On 1/1/2010, the patient saw Physician A for rectal pain.  Physician A noted that the patient “…just got back from Las Vegas and he feels like he has to go to the bathroom six to eight times a day and does not completely void very well, though he does get the stool out without too much difficulty.”  Physician A noted that he suspected a “thrombosed hemorrhoid,” but did not see any evidence of that and, instead, on the rectal exam, observed a “nearly, if not circumferential firm mass that has reddish ting [sic] on it.”  Physician A noted that he suspected rectal cancer and thought it was past being able to do a colonoscopy.

On 2/1/2010, the patient was seen in consultation by Physician B after the referral from Physician A.  The patient had a chief complaint of probable rectal cancer adenocarcinoma.  On the note under “history of present illness,” Physician B wrote that the patient reported that he had suffered from intermittent bleeding rectally for a long time, attributed to hemorrhoids.  The patient had never had a colonoscopy.  For several months, there was more frequent bleeding with bowel movements and some mid-sacral pain.  Physician B performed a rectal exam and noted that there was an “annular ulcerating firm lesion starting at the top of the sphincter, highly suspicious for a lower third rectal cancer.”  Physician B scheduled the patient for a colonoscopy and biopsy within the week.

On 2/2/2010, the patient underwent a CT scan of the abdomen and pelvis with contrast.  The findings were “rectal cancer in a 55-year-old.”  Impressions were noted as “circumferential thickening of the rectosigmoid junction.  Suggestion of infiltrate change in the perirectal fat. Small nodularity seen with one node slightly enlarged suggesting the possibility of early adenopathy to the left pelvic sidewall area.”

On 2/5/2010, Physician B performed a colonoscopy and discovered a mass in the rectum that was 6 cm long and was palpated 4-10 cm from the anal verge.  The mass was circumferential with residual lumen around 1.5 cm in diameter.  The mass was biopsied.  The pathology report on the biopsy reported “a poorly differentiated adenocarcinoma, focus suspicious for lymphovascular invasion.”  A lower endoscopic ultrasound was done on 2/19/2010.  A rectal mass was found.  There was an extension of the mass into adjacent structures including internal and external anal sphincter muscles and prostate.  Multiple malignant-appearing lymph nodes in the perirectal region, in the left iliac region and adjacent to the rectal mass, were also observed.  The patient underwent preoperative radiation to shrink his tumor.  The patient later required diverting colostomy in May 2010 and later hemodialysis.  At the time of surgery, his cancer was noted to have invaded the local tissues and was deemed unresectable.  The patient passed away on 6/22/2010.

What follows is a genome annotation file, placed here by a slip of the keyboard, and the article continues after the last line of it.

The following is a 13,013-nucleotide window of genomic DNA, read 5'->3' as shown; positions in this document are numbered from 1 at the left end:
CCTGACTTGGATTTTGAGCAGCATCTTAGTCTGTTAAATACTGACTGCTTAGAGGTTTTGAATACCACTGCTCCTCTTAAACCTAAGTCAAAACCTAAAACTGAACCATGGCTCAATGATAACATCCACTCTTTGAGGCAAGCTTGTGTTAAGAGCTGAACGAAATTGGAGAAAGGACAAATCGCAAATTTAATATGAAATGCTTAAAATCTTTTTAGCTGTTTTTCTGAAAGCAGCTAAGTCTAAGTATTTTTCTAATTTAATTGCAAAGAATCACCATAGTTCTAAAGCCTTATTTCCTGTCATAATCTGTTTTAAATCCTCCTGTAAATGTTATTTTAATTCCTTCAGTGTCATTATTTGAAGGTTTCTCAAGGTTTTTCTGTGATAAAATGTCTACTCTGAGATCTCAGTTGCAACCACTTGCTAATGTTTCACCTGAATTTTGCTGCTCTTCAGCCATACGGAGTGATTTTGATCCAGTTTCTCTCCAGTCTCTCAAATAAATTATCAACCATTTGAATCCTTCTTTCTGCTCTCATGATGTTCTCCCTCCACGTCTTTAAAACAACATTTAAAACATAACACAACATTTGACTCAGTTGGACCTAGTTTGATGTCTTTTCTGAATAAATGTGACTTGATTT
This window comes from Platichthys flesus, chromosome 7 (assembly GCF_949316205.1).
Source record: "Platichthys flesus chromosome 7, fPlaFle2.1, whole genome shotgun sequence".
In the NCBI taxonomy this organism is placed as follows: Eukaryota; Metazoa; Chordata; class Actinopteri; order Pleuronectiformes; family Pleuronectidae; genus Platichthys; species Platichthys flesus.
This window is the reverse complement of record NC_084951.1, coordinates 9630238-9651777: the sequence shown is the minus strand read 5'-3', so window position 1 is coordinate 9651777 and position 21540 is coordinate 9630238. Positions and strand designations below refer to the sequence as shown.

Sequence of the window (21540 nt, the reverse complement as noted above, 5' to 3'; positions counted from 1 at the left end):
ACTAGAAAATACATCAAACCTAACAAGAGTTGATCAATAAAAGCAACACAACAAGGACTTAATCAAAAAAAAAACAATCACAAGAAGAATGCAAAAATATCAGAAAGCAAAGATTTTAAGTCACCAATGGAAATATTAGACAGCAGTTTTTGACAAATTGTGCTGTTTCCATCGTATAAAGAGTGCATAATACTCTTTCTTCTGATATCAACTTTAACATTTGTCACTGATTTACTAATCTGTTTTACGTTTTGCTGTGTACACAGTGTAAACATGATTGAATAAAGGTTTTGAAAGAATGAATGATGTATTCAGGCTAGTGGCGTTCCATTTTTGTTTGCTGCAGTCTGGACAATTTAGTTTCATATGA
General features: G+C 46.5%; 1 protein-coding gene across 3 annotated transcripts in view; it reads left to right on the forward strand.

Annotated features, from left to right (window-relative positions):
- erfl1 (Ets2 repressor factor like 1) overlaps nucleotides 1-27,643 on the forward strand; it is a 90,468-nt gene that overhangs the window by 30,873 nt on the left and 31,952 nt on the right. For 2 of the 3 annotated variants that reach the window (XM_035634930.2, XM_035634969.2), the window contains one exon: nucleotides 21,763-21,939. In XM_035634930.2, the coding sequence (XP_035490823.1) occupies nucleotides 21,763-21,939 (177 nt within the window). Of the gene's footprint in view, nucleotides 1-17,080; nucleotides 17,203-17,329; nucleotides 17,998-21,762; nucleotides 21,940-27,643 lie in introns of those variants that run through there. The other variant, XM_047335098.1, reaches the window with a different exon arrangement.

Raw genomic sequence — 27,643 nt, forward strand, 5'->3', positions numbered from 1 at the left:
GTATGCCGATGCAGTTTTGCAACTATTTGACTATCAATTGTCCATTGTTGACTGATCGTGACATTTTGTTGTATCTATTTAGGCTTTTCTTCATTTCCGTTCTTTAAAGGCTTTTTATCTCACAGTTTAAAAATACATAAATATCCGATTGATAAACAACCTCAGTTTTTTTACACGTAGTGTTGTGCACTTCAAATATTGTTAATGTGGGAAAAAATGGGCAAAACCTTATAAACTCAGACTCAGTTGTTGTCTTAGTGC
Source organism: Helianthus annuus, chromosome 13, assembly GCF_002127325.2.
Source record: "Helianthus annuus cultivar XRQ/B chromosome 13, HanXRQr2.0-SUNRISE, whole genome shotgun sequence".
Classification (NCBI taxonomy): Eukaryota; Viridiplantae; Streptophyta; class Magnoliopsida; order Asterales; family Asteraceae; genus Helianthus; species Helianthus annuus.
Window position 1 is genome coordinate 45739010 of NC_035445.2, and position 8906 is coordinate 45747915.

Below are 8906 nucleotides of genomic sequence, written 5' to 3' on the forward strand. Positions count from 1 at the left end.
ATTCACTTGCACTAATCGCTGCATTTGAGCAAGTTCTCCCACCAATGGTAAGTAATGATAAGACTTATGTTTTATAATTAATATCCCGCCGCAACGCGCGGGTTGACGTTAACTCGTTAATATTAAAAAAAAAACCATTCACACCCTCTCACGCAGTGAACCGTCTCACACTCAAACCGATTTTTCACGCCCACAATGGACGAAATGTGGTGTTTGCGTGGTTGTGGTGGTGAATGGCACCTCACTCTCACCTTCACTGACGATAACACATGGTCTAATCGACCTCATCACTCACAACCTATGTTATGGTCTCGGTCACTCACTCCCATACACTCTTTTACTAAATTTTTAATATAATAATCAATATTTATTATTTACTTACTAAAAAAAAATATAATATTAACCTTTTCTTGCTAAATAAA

The Medical Board of California judged that the family practitioner committed gross negligence in his care and treatment of the patient because he failed to provide appropriate colon cancer screening despite multiple opportunities to do so, diagnose colon cancer, evaluate and document undiagnosed rectal bleeding as a problem on the medical history form provided for that purpose, reschedule a colonoscopy that was ordered for rectal bleeding, properly address allergies on serial evaluations, and refer the patient to an allergy specialist despite non-response of the patient to daily nasal steroid and antihistamines.

The Medical Board of California ordered the family practitioner to surrender his license.

State: California

Date: March 2015

Specialty: Family Medicine, Internal Medicine

Symptom: Blood in Stool, Allergic Reaction Symptoms, Chest Pain, Extremity Pain, Joint Pain, Pelvic/Groin Pain, Urinary Problems

Diagnosis: Colon Cancer

Medical Error: Failure to order appropriate diagnostic test, Failure to examine or evaluate patient properly, Referral failure to hospital or specialist, Failure of communication with patient or patient relations, Failure to follow up, Lack of proper documentation

Significant Outcome: Death

Case Rating: 4

Link to Original Case File: Download PDF

Virginia – Family Medicine – Progressive Anemia With Right Flank Pain

A 71-year-old female had been the patient of a family practitioner from April 1981 to April 2008.  On December 2006, the family practitioner diagnosed the patient with mild anemia.  In January 2008, the family practitioner noted that the anemia had worsened and became significant.

The family practitioner claimed that the patient had refused to undergo regularly scheduled screenings.  However, he failed to document these alleged discussions regarding the necessity of further testing and her refusal.

On 3/23/2007, the patient complained of pain in her right flank.  Although the patient had a history of back pain, she began to have consistent complaints requiring 1-2 monthly follow-up visits to the family practitioner.

In March 2008, the family practitioner ordered a pelvic CT scan, which revealed numerous liver lesions and a cecal mass.  She also had another mass in her cervical region and enlarged ileocolic lymph nodes.  Subsequent colonoscopy revealed advanced stage colon cancer.

The Board issued a reprimand against the family practitioner.

State: Virginia

Date: February 2015

Specialty: Family Medicine

Symptom: Abdominal Pain

Diagnosis: Colon Cancer, Hematological Disease

Medical Error: Failure to order appropriate diagnostic test, Lack of proper documentation

Significant Outcome: N/A

Case Rating: 2

Link to Original Case File: Download PDF

Page 1 of 2